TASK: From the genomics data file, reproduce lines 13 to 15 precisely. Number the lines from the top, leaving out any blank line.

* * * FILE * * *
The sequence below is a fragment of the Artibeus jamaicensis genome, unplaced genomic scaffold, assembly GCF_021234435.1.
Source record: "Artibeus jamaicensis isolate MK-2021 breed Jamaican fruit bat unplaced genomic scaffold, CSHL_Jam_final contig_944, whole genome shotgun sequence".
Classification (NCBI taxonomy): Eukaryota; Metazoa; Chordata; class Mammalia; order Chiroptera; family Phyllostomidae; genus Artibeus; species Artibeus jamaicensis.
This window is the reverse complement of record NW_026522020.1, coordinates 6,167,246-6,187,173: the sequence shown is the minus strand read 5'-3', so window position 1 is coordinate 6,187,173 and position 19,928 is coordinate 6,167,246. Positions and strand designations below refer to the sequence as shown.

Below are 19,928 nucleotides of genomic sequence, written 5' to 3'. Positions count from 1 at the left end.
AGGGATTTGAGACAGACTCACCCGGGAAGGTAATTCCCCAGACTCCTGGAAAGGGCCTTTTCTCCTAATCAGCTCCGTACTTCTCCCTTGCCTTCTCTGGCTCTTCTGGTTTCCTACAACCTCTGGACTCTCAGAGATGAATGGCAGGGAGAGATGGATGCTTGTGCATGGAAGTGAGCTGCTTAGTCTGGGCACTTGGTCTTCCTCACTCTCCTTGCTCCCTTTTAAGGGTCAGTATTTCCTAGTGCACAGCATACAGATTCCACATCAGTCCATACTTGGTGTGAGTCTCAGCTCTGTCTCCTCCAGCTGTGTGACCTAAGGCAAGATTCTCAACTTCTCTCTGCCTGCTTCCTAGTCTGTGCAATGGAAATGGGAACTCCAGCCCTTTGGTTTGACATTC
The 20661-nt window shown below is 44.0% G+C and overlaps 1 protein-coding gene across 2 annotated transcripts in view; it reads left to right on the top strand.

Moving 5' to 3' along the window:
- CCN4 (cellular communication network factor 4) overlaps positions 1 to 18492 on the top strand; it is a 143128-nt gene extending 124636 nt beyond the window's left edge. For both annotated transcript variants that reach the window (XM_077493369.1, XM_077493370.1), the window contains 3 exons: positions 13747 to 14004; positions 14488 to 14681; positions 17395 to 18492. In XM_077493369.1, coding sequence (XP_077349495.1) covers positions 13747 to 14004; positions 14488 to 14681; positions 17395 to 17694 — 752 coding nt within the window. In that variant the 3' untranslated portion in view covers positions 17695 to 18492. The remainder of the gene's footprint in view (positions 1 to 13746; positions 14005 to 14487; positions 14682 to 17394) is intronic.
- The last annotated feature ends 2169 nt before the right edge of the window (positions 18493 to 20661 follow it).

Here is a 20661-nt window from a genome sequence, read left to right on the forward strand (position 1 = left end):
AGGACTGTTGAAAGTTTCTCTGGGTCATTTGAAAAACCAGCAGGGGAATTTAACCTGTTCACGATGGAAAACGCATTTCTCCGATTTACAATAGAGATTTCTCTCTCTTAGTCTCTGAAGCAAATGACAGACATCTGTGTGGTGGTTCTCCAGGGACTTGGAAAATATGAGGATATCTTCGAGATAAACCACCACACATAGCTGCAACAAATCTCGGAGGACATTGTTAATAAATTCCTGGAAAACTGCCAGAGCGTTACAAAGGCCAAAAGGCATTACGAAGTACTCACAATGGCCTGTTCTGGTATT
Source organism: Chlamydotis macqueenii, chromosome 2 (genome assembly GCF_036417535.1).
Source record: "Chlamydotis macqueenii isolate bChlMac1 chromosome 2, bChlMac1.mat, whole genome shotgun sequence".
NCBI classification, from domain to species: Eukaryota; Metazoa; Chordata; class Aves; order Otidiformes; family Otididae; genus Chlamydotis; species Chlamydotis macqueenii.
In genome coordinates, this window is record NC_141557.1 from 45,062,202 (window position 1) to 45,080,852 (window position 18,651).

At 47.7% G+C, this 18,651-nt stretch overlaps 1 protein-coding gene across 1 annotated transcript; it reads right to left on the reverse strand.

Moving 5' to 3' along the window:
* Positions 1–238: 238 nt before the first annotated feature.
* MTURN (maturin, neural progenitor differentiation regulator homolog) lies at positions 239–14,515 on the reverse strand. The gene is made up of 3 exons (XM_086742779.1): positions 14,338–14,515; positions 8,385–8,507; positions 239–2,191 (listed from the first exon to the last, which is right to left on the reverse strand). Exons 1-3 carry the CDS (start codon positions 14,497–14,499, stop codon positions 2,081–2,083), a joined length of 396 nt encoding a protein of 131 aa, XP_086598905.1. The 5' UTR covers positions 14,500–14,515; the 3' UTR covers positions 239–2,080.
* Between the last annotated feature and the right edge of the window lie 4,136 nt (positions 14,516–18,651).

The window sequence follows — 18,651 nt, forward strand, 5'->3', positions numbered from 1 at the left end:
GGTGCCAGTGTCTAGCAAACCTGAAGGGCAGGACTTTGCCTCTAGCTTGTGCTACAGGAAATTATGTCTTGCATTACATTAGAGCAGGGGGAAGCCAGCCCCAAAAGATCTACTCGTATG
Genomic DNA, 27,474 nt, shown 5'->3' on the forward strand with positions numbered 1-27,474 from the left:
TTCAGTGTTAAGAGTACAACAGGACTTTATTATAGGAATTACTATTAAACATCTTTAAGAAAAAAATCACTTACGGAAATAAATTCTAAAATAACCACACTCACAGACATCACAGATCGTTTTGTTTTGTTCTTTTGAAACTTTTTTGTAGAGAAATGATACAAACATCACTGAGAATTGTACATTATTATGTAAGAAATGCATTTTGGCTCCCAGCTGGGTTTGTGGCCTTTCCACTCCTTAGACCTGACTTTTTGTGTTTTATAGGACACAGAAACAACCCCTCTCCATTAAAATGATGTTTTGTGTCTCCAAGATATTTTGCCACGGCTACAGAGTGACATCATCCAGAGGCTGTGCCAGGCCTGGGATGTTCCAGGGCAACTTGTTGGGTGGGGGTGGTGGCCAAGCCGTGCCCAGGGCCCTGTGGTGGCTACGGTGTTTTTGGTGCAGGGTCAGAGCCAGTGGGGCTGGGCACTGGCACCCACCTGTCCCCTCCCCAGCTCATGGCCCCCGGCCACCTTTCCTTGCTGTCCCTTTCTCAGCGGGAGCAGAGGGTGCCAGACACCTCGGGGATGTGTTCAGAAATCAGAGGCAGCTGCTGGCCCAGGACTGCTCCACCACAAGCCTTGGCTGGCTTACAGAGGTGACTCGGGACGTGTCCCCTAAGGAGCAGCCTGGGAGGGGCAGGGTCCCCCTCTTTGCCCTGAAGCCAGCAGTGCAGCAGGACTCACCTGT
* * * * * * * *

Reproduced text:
Source organism: Chlamydotis macqueenii, chromosome 2 (genome assembly GCF_036417535.1).
Source record: "Chlamydotis macqueenii isolate bChlMac1 chromosome 2, bChlMac1.mat, whole genome shotgun sequence".
NCBI classification, from domain to species: Eukaryota; Metazoa; Chordata; class Aves; order Otidiformes; family Otididae; genus Chlamydotis; species Chlamydotis macqueenii.